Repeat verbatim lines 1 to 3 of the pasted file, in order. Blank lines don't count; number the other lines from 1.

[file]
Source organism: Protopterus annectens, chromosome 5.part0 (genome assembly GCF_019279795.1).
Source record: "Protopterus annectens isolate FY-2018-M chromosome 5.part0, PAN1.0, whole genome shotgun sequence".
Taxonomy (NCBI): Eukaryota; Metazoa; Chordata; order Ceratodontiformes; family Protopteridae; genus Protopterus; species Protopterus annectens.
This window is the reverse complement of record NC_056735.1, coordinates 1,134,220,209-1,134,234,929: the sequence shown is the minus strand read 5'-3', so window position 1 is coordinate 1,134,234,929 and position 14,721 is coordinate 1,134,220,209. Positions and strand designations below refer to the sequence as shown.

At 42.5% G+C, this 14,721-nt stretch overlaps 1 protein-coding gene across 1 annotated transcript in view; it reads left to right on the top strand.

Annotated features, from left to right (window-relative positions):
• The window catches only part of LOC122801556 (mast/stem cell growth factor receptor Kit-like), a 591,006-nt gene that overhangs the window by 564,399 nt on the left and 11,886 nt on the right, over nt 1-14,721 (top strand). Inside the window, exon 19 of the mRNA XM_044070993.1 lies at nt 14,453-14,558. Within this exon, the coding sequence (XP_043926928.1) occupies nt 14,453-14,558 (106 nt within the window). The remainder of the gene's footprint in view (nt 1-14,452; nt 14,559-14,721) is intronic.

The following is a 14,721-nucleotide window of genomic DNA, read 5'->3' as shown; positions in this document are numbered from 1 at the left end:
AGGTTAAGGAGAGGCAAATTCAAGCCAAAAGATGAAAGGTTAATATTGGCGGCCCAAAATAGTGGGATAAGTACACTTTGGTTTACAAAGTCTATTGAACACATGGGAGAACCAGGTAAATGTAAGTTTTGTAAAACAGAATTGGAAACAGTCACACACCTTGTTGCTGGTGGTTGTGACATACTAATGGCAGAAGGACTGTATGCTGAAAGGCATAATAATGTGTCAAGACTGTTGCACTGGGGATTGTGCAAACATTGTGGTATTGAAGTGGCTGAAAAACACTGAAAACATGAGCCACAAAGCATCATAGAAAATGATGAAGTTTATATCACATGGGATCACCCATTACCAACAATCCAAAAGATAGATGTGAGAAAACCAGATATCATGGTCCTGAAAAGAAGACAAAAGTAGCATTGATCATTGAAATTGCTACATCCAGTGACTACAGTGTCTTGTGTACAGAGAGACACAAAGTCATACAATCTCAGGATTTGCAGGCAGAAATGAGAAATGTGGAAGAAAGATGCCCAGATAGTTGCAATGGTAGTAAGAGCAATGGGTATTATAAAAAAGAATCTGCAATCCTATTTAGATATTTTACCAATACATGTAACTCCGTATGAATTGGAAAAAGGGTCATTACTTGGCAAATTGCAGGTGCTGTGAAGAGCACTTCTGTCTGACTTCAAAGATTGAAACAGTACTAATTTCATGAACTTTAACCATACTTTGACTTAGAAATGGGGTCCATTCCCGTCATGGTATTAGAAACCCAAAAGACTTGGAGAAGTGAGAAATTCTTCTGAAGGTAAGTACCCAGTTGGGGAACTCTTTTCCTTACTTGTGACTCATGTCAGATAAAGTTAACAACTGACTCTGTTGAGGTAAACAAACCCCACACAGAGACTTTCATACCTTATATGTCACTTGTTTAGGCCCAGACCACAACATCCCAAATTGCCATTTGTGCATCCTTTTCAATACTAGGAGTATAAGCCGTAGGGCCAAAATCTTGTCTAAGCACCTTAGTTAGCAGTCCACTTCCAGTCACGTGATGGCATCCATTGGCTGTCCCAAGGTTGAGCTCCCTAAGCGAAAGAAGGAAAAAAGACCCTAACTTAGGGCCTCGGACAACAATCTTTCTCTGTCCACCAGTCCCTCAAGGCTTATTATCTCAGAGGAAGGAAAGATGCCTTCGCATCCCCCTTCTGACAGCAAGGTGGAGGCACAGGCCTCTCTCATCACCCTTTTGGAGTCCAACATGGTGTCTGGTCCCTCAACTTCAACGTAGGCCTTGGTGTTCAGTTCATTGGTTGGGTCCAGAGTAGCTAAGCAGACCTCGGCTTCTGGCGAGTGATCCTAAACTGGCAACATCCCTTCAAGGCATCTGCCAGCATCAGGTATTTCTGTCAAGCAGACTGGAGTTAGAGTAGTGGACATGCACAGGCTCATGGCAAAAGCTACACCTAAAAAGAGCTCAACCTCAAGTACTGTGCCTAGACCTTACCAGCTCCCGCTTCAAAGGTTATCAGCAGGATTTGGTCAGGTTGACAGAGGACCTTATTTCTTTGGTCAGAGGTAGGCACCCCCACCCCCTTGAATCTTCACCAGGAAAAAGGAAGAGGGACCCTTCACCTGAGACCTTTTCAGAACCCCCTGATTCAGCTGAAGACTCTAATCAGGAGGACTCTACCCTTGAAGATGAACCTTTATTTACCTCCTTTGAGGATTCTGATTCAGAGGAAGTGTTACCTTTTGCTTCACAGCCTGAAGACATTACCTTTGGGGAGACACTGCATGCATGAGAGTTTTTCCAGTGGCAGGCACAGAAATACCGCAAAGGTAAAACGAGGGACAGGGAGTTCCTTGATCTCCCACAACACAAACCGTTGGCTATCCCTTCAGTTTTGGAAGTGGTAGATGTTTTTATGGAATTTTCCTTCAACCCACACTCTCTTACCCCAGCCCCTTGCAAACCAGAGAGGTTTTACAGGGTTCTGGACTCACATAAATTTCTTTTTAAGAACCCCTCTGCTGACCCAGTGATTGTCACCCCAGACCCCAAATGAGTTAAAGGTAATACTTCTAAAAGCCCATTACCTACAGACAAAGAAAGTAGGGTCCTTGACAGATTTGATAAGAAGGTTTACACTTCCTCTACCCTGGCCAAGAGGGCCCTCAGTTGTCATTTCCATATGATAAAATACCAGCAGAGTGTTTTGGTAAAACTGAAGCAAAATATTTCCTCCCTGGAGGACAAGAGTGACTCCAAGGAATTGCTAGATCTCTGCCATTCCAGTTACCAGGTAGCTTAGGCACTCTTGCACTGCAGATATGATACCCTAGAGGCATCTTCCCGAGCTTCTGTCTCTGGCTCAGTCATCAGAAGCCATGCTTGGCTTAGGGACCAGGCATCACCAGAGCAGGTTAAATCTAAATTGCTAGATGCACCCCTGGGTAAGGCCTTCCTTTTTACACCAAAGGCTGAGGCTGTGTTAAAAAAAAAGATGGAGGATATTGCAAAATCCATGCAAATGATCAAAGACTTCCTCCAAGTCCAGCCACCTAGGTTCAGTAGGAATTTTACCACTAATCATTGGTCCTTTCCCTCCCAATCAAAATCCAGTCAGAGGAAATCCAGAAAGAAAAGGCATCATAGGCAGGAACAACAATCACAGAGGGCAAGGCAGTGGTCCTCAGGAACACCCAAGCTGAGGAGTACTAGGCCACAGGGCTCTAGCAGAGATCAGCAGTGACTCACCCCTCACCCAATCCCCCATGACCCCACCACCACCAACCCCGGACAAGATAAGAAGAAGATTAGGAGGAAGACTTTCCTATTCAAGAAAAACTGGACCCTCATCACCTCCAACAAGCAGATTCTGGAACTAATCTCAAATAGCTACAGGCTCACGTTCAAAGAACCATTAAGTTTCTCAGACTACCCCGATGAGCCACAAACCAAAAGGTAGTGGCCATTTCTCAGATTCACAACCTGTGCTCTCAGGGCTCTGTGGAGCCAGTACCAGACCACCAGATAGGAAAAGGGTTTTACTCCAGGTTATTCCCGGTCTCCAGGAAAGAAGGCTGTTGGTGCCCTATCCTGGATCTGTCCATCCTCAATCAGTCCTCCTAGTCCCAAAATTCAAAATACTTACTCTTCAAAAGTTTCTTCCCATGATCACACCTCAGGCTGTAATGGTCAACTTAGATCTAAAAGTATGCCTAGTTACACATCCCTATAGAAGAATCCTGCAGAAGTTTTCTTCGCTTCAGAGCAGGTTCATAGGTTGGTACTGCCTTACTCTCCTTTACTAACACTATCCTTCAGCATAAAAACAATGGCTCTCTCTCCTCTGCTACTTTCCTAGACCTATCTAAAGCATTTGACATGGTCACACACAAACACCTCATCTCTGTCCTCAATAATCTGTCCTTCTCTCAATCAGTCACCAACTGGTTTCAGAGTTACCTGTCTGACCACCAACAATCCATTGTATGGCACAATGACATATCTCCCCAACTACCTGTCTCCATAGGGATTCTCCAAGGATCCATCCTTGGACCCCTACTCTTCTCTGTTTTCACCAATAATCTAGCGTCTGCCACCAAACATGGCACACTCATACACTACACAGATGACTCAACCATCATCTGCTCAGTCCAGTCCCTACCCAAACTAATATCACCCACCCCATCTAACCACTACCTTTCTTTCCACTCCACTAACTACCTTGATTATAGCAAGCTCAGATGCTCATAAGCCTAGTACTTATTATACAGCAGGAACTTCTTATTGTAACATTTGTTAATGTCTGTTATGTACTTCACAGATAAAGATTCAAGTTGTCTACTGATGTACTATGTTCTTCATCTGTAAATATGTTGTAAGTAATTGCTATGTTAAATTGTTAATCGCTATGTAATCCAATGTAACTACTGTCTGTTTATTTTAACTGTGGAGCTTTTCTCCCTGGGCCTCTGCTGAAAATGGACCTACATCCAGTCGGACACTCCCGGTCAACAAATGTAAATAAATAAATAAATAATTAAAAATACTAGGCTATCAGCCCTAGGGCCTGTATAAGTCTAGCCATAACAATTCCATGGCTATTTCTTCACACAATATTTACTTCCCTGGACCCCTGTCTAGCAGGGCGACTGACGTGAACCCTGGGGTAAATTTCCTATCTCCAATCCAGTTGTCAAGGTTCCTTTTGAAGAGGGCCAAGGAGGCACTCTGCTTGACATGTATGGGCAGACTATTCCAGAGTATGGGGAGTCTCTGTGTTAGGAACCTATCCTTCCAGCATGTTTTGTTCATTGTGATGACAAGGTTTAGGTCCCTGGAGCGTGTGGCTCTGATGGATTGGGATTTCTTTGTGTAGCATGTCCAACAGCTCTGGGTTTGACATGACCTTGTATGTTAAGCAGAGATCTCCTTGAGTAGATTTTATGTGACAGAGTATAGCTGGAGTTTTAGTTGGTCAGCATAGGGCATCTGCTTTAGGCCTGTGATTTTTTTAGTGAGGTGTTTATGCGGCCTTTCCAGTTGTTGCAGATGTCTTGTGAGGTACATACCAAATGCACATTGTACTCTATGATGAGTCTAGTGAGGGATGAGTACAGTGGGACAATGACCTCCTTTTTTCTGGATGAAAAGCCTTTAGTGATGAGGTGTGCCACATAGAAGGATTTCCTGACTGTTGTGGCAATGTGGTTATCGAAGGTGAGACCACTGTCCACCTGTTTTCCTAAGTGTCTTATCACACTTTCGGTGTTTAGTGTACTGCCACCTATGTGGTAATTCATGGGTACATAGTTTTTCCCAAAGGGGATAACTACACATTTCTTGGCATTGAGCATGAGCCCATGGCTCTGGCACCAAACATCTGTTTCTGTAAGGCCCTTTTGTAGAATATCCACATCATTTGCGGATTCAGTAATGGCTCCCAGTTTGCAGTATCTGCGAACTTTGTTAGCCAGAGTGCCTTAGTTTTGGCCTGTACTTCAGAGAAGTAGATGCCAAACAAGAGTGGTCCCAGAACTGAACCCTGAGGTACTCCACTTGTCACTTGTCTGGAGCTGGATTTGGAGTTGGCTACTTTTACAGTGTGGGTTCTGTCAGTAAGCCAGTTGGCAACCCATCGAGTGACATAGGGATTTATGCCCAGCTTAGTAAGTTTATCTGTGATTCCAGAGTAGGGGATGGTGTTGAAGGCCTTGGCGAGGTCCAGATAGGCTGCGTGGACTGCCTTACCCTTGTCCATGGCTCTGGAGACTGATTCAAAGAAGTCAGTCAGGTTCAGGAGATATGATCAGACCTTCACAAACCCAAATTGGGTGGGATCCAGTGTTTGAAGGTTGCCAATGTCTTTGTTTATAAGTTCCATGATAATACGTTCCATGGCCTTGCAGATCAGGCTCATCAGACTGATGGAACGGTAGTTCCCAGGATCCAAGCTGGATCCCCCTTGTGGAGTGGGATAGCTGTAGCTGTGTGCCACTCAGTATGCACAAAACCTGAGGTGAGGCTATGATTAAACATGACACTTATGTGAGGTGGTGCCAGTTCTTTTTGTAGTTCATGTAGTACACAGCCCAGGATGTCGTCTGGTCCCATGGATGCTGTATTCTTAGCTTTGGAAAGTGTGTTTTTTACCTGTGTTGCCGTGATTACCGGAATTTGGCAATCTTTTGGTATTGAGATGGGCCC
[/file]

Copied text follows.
Source organism: Protopterus annectens, chromosome 5.part0 (genome assembly GCF_019279795.1).
Source record: "Protopterus annectens isolate FY-2018-M chromosome 5.part0, PAN1.0, whole genome shotgun sequence".
Taxonomy (NCBI): Eukaryota; Metazoa; Chordata; order Ceratodontiformes; family Protopteridae; genus Protopterus; species Protopterus annectens.